The other short term solution I had was that I often get offered bulk seed from some of our seed breeders on AFN. I haven’t collected on some of it in awhile and have some amassed, but if I can facilitate it I’d be more than happy to get you as close to that 1500-2000 mark (these would be feminized seeds as well) if you’d be willing to document it for me on here? I want to see what that looks like. Just straight up, plain and simple. If you’d do that for me, I’ll work on making that happen for you!
The long term here is that I’m also having Dan reach out to his contacts there to see what retail shops would fall into that compliancy and if we can get you easier access (and more compliant) means to bulk (honestly maybe not a bad idea for us to start compiling a list of compliant shops for seeds as well!)
I’ll post up pictures here more hopefully this evening or in the morning of some of the autos being offered!
Good morning Bob @blacksmith-farms!
Following up with you here,
- I spoke with my good friend Dan from Washington state (a fellow staffer at the Autoflower Network) and he’s been doing autoflower breeding for years. I explained your situation to him and he said he’d be more than willing (and actually honored) to donate you some autoflower seeds (they would be non-feminized,) if you wanted to dip your feet into it to get a feel at least for the growth, how they grow, etc.
He’s got two different strains he wanted to offer,
White JEM, taken to F8
ALF #3, taken to F3
These are personal crosses of his he’s worked for many years, though not necessarily breed for commercial purposes/appeal (you may be surprised on the high though, I’ve grown his White JEM before and it was pleasantly strong (said as a heavy cannabis user!))
Not only is he willing to donate them to you (he’s got hundreds of each he said,) he looked up your website online and said he lives about 25 minutes from you haha! He’ll drive to you and deliver them himself, you could chat with him about his recommendations (never a bad thing to hear it from the breeder himself!) and even provide you with some ongoing support/consulting on the autoflower growth if you ever had questions or wondered “why is this happening?” I’d also be more than willing to help you with your questions here as well so you’re looking at a resource pool that looks more like an ocean when it comes to autoflowers!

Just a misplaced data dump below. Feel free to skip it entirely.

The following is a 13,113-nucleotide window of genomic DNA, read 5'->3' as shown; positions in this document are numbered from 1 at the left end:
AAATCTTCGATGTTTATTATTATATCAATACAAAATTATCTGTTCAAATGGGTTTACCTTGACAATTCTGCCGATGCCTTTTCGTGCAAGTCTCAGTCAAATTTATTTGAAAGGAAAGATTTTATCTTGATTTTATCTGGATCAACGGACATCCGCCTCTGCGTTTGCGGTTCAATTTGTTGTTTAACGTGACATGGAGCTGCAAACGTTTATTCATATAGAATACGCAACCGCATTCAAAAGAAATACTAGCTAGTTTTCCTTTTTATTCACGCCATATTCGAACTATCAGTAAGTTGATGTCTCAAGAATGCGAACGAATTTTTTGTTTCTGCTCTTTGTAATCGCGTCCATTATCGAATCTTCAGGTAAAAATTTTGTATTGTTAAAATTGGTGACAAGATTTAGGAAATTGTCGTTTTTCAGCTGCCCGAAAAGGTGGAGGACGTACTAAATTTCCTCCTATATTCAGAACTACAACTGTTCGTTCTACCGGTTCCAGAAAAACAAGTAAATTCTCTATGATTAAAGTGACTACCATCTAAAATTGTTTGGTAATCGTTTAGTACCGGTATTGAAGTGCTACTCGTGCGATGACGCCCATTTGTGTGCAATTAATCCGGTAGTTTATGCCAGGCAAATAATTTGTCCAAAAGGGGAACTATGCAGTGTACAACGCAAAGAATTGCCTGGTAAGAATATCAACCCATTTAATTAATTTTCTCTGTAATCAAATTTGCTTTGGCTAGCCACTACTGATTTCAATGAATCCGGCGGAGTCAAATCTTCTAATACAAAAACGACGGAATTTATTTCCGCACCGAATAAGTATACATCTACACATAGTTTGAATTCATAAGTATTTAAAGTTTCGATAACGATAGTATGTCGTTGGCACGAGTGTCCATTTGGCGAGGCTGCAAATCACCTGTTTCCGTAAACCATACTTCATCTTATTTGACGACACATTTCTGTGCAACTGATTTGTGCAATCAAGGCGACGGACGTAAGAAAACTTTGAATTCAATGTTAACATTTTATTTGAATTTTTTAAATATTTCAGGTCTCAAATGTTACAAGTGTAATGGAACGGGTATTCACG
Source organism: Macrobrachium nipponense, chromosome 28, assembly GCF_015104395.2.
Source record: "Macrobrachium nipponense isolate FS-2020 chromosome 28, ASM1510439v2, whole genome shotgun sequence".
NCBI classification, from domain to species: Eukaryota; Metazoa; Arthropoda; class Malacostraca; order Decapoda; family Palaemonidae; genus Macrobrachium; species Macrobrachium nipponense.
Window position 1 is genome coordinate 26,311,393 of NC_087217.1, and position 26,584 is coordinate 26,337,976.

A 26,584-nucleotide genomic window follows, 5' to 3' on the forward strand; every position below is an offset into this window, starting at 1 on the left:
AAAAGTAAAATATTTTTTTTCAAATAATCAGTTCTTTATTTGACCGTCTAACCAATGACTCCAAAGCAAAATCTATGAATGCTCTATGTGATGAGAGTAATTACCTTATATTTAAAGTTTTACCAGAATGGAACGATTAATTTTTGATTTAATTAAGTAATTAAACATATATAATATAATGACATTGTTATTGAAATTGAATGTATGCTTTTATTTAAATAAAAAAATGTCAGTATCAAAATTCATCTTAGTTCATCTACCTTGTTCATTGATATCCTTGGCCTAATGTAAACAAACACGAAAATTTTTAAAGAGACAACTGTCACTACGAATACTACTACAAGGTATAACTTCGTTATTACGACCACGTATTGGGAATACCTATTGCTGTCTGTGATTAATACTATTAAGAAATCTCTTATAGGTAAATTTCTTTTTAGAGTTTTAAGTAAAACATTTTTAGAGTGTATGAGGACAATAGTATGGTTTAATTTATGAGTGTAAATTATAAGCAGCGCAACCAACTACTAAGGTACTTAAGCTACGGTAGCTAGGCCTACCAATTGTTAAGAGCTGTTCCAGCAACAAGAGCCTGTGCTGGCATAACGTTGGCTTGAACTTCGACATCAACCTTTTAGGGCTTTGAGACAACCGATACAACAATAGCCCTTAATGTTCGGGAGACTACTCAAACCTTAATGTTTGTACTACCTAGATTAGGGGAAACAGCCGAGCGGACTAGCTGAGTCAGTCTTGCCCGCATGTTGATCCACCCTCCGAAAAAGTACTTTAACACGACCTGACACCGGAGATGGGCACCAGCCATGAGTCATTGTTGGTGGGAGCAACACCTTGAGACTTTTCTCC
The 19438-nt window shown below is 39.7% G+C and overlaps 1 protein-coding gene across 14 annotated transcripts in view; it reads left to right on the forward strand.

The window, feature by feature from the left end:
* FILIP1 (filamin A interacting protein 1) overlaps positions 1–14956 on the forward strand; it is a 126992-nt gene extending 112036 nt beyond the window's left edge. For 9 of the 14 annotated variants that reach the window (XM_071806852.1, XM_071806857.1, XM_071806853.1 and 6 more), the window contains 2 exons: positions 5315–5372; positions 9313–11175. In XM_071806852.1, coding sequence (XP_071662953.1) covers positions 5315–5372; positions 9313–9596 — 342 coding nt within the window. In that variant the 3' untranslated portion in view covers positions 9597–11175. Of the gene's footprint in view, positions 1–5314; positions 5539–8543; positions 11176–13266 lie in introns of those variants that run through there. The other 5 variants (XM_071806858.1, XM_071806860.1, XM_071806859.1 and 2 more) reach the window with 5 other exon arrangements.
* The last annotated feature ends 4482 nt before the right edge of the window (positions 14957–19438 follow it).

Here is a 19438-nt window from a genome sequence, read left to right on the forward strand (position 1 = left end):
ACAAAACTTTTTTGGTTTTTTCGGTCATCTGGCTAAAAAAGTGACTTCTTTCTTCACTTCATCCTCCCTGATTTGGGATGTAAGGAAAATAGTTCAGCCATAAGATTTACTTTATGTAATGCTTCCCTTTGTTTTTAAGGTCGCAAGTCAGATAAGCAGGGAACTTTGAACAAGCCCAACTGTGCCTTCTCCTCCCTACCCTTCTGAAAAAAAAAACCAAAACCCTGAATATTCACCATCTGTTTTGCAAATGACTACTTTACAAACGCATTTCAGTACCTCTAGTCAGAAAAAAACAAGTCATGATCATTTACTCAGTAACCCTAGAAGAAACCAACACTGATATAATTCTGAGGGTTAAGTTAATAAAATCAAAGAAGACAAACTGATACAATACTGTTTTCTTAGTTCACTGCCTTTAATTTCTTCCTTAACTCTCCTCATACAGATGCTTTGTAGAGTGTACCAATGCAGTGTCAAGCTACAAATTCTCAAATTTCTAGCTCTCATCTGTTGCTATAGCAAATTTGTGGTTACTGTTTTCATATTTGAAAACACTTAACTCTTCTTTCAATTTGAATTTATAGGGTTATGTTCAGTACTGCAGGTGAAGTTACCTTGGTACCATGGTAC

Let me know how you feel about that and I’ll work on making the connection for you two!
- Spoke with yet another grower friend from Washington and this is a quote from his message sent:
“Your friend in Washington State can call the washington offices of the cannabis board to find out how to bring in seeds. I talked with them a few times on the phone about a retail license a few years ago and they were very helpful.”
I looked it up for you here and I think this would be a good start for your questions as well, so give them a shout:
WA State Liquor and Cannabis Board
Address: 3000 Pacific Ave SE, Olympia, WA 98501
Hours: Open today · 8AM–5PM
Phone: (360) 664-1600
I hope that helps you out, let’s get you growing autoflowers and we’ll find a solution for that long term together!
I’m planning to start my first autoflower in April, and had a question about light type. I’m finishing up a photoperiod strain now. I vegged with a T5 and switched to an HPS for flower. Should I do the same for autoflower or just use the HPS for the entire life of the plant? If switching light type is the way to go, when should that be done? The seed supplier said grow period is 10 - 12 weeks.
Hey @benMGC , I’d be more than happy to advise!
A lot of the same principles for growing photoperiod/full-cycle plants still can apply to autoflowers.
You’d be fine using your same setup right now; using the T5 to veg and the HPS for flowering. Typically you’d want to switch the spectrum when your vertical growth visibly stops/tops out (not at first sign of pre-flowering, often there’s still a lot of veg growth going on (I’ve had pre-flowers at 7 days from seed with some auto strains!) I’d suggest doing the same when switching into bloom nutrient if you’re feeding, wait until vertical growth stops before switching or you may end up with some premature deficiencies going into bloom.
You can grow from start to finish using that HPS light if you wanted as well, the spectrum (in my opinion) typically keeps the plants a bit shorter, more squat but tighter nodal spacing. I use COB lighting for some of my growing and use a 3500k spectrum from start to finish (nice middle of the road spectrum.)
Who is the seed supplier if you don’t mind me asking? A commercial company? 10-12 weeks sounds pretty accurate, 70-90 days from seed is a pretty good average for most autoflowers (taking into consideration some grower preference/choice.) Should be a good yielder if they recommend longer!
Thanks for the info. The supplier is Nirvana Seeds.